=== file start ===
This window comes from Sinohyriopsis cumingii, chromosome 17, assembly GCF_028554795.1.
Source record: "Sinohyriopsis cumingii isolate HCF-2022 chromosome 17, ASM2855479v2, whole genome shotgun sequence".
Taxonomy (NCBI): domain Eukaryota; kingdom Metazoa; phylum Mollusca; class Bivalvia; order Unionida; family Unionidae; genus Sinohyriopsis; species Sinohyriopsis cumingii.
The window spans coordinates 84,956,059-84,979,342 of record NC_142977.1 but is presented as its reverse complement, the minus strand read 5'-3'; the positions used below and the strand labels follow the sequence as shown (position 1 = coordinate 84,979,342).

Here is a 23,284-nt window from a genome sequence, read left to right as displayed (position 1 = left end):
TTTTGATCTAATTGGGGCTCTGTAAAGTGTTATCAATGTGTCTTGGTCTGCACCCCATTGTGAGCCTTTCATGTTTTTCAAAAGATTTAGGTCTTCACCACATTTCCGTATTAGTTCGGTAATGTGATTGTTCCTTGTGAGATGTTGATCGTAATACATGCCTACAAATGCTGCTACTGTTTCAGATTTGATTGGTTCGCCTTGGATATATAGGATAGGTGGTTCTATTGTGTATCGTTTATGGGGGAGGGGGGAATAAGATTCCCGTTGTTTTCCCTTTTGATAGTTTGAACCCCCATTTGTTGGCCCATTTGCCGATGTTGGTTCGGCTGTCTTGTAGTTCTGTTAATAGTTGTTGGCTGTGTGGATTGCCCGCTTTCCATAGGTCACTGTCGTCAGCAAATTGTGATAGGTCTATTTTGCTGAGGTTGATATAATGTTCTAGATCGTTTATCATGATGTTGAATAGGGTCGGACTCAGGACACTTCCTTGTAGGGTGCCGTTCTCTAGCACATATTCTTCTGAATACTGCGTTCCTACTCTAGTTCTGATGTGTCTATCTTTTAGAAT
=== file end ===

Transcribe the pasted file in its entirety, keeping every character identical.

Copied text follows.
This window comes from Sinohyriopsis cumingii, chromosome 17, assembly GCF_028554795.1.
Source record: "Sinohyriopsis cumingii isolate HCF-2022 chromosome 17, ASM2855479v2, whole genome shotgun sequence".
Taxonomy (NCBI): domain Eukaryota; kingdom Metazoa; phylum Mollusca; class Bivalvia; order Unionida; family Unionidae; genus Sinohyriopsis; species Sinohyriopsis cumingii.
The window spans coordinates 84,956,059-84,979,342 of record NC_142977.1 but is presented as its reverse complement, the minus strand read 5'-3'; the positions used below and the strand labels follow the sequence as shown (position 1 = coordinate 84,979,342).

Here is a 23,284-nt window from a genome sequence, read left to right as displayed (position 1 = left end):
TTTTGATCTAATTGGGGCTCTGTAAAGTGTTATCAATGTGTCTTGGTCTGCACCCCATTGTGAGCCTTTCATGTTTTTCAAAAGATTTAGGTCTTCACCACATTTCCGTATTAGTTCGGTAATGTGATTGTTCCTTGTGAGATGTTGATCGTAATACATGCCTACAAATGCTGCTACTGTTTCAGATTTGATTGGTTCGCCTTGGATATATAGGATAGGTGGTTCTATTGTGTATCGTTTATGGGGGAGGGGGGAATAAGATTCCCGTTGTTTTCCCTTTTGATAGTTTGAACCCCCATTTGTTGGCCCATTTGCCGATGTTGGTTCGGCTGTCTTGTAGTTCTGTTAATAGTTGTTGGCTGTGTGGATTGCCCGCTTTCCATAGGTCACTGTCGTCAGCAAATTGTGATAGGTCTATTTTGCTGAGGTTGATATAATGTTCTAGATCGTTTATCATGATGTTGAATAGGGTCGGACTCAGGACACTTCCTTGTAGGGTGCCGTTCTCTAGCACATATTCTTCTGAATACTGCGTTCCTACTCTAGTTCTGATGTGTCTATCTTTTAGAAT